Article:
Poets United: You have certainly accomplished that. Have you written a poem that you think best defines you as a person?

Margo: Sherry, I do have one, that I used recently in an interview with Poetic Bloomings  [Kids, this link will take you to the very interesting interview, which covers a lot of what we don't address here.]


If Once I Wished
[After Granger’s the letter I]


I wonder what if death were nothing
a waking to snowfall
ice comes undone
thaws.

Eighty springs beat through me in whispered floods.
The end of my life sounds a retreat
from a time where my mind lives and the sun shines
and the days seem forever.

Once I sang
of hill and sky of earth and sea,
plucked a stalk of grass
and took away the ocean in a shell.
I thought that grown-up people chose
and flew as high as Icarus,
an idle visitation.

I tried to live small
a girl waiting for her lover
when love was gone like a breath
and I was alone then looking at the picture of a child.

I wish that I were so much clay. A fragment.
I wish I could remember the first day.
I wish I had the voice of Homer reaching through the years.
I wish I knew the names of all the stars.
I wish I lived in a peddler’s caravan no known destination
and wonder what I mean by sanctuary.

I am tired of being a woman
considering the outnumbering dead.
I will not be inhabited.
I want my house with open doors
as I wait for him who restores my fingertips.

I wake to sleep, and take my waking slow
and walk, a prisoner to the road.
I walk by the seashore facing against the wind.
I walk out into the country at night
through a snowfall to the hill where he and I were young.

A blanket of stillness surrounds me
and the loamy black earth lies fallow
under a rime of frost.
The moon glances off the surface
and I know

all my life
has led me to this winter
when my body will sleep
beneath the cold, black earth
and tomorrow will be as dust.

Life shines sweetly near my winter moment.

Published in Waterways, June, 2011

Poets United: So beautiful, Margo. Wow. That last line gives me chills. You say in the Poetic Bloomings interview that the speaker is not you, but the poem is who you are. Can you explain this further?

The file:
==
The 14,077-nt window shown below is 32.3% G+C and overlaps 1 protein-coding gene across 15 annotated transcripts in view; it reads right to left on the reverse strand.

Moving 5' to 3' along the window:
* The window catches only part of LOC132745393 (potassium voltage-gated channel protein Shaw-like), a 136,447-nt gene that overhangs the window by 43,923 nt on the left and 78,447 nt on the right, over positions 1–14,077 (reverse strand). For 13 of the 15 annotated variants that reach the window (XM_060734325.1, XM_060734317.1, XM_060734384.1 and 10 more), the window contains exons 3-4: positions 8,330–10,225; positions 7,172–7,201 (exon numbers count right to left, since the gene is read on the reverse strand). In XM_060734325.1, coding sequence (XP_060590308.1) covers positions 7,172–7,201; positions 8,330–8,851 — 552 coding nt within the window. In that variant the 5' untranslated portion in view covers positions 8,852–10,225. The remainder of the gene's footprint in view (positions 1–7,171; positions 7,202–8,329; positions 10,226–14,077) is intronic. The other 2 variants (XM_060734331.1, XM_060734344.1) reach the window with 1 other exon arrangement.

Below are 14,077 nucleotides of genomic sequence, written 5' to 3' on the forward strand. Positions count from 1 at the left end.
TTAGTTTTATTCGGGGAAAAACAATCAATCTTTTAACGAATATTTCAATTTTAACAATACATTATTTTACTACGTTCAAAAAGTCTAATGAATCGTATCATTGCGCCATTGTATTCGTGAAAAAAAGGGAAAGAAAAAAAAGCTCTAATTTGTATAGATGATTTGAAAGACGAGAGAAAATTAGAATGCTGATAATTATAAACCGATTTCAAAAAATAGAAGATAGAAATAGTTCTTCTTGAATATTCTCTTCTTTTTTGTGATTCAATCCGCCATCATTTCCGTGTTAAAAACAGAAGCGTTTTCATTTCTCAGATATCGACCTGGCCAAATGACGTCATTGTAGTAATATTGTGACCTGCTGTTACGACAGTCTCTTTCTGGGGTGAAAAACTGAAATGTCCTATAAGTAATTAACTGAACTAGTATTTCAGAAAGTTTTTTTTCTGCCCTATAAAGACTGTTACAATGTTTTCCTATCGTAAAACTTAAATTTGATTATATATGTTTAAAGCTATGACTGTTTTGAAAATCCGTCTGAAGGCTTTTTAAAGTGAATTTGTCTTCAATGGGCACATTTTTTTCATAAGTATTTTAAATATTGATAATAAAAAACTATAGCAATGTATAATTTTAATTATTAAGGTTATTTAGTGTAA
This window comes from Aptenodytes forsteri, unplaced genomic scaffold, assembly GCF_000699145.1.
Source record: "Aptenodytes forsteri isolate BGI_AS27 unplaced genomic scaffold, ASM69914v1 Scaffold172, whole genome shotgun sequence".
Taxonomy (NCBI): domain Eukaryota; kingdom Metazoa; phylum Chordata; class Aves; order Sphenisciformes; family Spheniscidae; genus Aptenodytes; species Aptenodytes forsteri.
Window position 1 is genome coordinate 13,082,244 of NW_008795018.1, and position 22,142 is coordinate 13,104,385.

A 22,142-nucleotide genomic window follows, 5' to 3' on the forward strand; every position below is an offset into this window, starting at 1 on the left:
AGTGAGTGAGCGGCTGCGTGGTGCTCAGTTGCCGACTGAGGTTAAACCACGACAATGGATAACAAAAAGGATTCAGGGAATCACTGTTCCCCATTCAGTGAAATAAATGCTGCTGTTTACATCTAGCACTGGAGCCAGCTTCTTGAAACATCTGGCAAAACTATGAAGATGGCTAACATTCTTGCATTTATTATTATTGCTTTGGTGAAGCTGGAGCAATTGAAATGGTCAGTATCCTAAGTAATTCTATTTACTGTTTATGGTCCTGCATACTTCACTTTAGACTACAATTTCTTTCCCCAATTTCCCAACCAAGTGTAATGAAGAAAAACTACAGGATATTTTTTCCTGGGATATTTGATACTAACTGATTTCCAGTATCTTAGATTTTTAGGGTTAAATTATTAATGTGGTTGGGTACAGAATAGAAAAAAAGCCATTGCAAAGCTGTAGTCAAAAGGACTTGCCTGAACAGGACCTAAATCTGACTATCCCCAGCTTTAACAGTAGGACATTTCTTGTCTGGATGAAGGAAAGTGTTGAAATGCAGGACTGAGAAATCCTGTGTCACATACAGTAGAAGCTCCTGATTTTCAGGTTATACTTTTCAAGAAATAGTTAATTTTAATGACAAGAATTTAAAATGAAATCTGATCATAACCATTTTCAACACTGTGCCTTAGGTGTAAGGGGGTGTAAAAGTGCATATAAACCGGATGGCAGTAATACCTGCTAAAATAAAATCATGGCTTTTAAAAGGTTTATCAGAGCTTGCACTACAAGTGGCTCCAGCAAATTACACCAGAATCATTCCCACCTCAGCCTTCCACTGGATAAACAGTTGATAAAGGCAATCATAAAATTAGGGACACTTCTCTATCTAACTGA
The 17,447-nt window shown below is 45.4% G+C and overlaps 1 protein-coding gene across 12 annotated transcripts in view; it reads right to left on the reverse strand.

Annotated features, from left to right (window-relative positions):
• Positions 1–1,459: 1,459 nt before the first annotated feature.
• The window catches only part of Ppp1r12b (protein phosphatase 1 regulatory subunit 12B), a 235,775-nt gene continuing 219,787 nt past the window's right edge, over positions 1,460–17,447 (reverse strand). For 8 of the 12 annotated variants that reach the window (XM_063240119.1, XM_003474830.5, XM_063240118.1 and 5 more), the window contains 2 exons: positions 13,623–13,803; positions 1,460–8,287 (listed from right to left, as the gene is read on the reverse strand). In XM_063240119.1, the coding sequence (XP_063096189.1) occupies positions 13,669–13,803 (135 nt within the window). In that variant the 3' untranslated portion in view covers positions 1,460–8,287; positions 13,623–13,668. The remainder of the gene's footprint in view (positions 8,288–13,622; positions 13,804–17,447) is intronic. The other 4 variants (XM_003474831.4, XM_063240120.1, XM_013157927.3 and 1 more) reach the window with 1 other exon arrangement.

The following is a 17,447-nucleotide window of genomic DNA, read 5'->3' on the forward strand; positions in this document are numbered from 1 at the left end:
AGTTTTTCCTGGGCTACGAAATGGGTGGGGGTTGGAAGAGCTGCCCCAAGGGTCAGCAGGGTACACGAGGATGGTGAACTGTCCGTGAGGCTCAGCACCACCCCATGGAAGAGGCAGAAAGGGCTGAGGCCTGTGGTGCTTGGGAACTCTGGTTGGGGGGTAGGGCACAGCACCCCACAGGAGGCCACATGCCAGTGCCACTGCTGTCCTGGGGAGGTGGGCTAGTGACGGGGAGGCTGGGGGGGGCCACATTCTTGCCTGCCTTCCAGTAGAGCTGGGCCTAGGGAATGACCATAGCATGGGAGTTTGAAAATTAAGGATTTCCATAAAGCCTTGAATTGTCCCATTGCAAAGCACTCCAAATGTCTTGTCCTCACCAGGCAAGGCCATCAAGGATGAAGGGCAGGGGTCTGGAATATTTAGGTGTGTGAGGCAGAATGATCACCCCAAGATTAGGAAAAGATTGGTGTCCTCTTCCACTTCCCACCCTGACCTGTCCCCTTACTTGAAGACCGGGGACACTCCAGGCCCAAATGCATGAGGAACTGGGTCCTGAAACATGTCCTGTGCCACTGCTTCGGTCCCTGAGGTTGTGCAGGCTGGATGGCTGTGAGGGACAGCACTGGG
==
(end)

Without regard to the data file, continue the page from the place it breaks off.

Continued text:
Margo: I was taught that the poet is never the speaker. In crafting a poem, the integrity of the  poem comes before fact, so poets create speakers. That doesn't mean parts or even most of a poem is about the poet, but we don't know where the poet changed something to make the poem work. When I say the poem is who I am, I mean the spirit of the speaker, and the style of the poem. Does that make sense?

Poets United: Indeed, it does. Who is your most favourite poet, either well known or not? Has his or her work had any influence on your writing style?

Margo: Robert Frost. Always has been, always will be. While I have loved many poems by many poets, I love every poem of his. I have had his complete works since I was about twelve. The second question is interesting. I am going to say yes, sub-consciously. His writing is direct, spare, with strong nouns, verbs, and sensory details. Those are the things I strive towards, while also wanting to be able to let loose in a flood of imagery and metaphor, something I have only accomplished in two poems.

Poets United: And who would you say has been the biggest influence on your writing?

Margo: Jack Penha, my friend and colleague, whose class I took. He worked with me, teaching, editing, showing how writing works, for years. I mention him often in my posts.

Poets United: When you aren’t writing, what other interests do you pursue?

Margo: Cooking and reading, but writing is pretty much most of the time, in one form or another.

Poets United: You have lived a very adventurous life, Margo. When you look back, what day stands out the most in your memory?

Margo: Tough one. When I read the question, my brain presented, simultaneously, images of: our wedding, our children's births, the moon landing, and the moment I heard of JFK's death.

Poets United: Oh, great answer! The Kennedy era, and the days of the civil rights movement, still haunts me, too. Of everywhere you have lived, which place did or do you love the most, and why?



Margo: Oh, Hong Kong. I'm not even sure I can explain it, but it is in my blood, so much so that its landscape is me and I am its landscape. My brothers feel the same. My parents must have, to live there thirty years. When the home office in New York periodically wrote my dad to tell him he really must come back, he wrote back to say he would quit. They left him alone, after a couple of tries.